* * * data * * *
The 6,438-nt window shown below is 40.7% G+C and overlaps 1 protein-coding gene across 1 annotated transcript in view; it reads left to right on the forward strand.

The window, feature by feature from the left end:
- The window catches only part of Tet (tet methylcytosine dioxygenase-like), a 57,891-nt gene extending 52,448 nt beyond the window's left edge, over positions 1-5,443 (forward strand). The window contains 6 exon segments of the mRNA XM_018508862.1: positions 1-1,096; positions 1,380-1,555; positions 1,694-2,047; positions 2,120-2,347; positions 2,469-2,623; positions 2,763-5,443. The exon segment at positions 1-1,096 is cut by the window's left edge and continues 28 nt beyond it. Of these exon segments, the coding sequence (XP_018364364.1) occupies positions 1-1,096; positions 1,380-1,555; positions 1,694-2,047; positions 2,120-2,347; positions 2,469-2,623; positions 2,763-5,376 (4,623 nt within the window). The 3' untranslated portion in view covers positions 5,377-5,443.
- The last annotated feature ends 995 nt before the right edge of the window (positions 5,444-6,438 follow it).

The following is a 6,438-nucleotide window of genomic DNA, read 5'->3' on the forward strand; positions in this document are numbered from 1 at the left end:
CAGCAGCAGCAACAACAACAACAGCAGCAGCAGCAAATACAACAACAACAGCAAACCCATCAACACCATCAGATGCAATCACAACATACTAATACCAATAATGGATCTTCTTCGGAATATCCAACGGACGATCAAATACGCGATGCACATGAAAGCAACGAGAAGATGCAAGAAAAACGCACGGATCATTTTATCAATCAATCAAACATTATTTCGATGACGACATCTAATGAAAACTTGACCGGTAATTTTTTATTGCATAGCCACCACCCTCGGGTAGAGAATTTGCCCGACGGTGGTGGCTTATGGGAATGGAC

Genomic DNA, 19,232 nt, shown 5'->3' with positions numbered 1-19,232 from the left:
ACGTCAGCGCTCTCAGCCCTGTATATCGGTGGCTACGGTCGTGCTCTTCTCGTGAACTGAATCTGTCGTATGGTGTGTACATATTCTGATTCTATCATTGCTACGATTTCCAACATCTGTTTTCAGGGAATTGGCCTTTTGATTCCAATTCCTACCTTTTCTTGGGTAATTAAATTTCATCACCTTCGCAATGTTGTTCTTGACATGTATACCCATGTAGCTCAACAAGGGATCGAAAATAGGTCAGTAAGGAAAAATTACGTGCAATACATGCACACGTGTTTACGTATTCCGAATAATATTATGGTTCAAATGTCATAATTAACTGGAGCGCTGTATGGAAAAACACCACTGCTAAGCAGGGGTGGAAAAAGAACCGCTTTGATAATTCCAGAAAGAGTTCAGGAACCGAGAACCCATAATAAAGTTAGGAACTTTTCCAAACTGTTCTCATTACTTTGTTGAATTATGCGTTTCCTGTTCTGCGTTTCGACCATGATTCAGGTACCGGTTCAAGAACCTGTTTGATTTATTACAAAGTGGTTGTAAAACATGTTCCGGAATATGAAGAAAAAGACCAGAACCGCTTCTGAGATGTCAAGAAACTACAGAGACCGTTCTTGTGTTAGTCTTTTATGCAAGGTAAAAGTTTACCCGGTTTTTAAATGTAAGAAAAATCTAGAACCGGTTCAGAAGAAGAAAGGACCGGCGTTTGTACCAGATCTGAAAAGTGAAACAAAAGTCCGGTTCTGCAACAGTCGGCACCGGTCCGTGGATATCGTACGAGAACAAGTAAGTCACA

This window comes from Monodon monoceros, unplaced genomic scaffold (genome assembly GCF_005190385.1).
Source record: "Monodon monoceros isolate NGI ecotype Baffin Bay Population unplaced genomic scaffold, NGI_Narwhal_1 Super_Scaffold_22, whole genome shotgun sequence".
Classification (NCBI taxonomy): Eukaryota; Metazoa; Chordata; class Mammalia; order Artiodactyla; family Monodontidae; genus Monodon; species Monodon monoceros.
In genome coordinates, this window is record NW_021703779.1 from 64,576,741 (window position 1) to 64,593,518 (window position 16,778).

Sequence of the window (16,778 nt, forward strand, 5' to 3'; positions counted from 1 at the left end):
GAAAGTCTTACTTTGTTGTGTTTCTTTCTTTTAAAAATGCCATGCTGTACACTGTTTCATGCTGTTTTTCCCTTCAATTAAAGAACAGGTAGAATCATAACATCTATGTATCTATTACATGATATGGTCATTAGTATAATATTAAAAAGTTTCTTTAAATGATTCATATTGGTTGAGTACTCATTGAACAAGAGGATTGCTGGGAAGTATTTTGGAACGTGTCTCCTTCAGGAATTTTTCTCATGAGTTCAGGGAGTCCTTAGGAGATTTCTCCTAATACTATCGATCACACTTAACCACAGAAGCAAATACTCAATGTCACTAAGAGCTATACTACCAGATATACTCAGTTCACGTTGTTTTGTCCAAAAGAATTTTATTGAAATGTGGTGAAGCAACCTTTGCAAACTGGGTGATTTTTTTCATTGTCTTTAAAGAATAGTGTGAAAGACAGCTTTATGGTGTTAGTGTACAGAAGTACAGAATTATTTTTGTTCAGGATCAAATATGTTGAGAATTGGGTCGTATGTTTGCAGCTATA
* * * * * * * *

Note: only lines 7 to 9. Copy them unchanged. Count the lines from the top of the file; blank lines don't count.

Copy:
Genomic DNA, 19,232 nt, shown 5'->3' with positions numbered 1-19,232 from the left:
ACGTCAGCGCTCTCAGCCCTGTATATCGGTGGCTACGGTCGTGCTCTTCTCGTGAACTGAATCTGTCGTATGGTGTGTACATATTCTGATTCTATCATTGCTACGATTTCCAACATCTGTTTTCAGGGAATTGGCCTTTTGATTCCAATTCCTACCTTTTCTTGGGTAATTAAATTTCATCACCTTCGCAATGTTGTTCTTGACATGTATACCCATGTAGCTCAACAAGGGATCGAAAATAGGTCAGTAAGGAAAAATTACGTGCAATACATGCACACGTGTTTACGTATTCCGAATAATATTATGGTTCAAATGTCATAATTAACTGGAGCGCTGTATGGAAAAACACCACTGCTAAGCAGGGGTGGAAAAAGAACCGCTTTGATAATTCCAGAAAGAGTTCAGGAACCGAGAACCCATAATAAAGTTAGGAACTTTTCCAAACTGTTCTCATTACTTTGTTGAATTATGCGTTTCCTGTTCTGCGTTTCGACCATGATTCAGGTACCGGTTCAAGAACCTGTTTGATTTATTACAAAGTGGTTGTAAAACATGTTCCGGAATATGAAGAAAAAGACCAGAACCGCTTCTGAGATGTCAAGAAACTACAGAGACCGTTCTTGTGTTAGTCTTTTATGCAAGGTAAAAGTTTACCCGGTTTTTAAATGTAAGAAAAATCTAGAACCGGTTCAGAAGAAGAAAGGACCGGCGTTTGTACCAGATCTGAAAAGTGAAACAAAAGTCCGGTTCTGCAACAGTCGGCACCGGTCCGTGGATATCGTACGAGAACAAGTAAGTCACA

This window comes from Monodon monoceros, unplaced genomic scaffold (genome assembly GCF_005190385.1).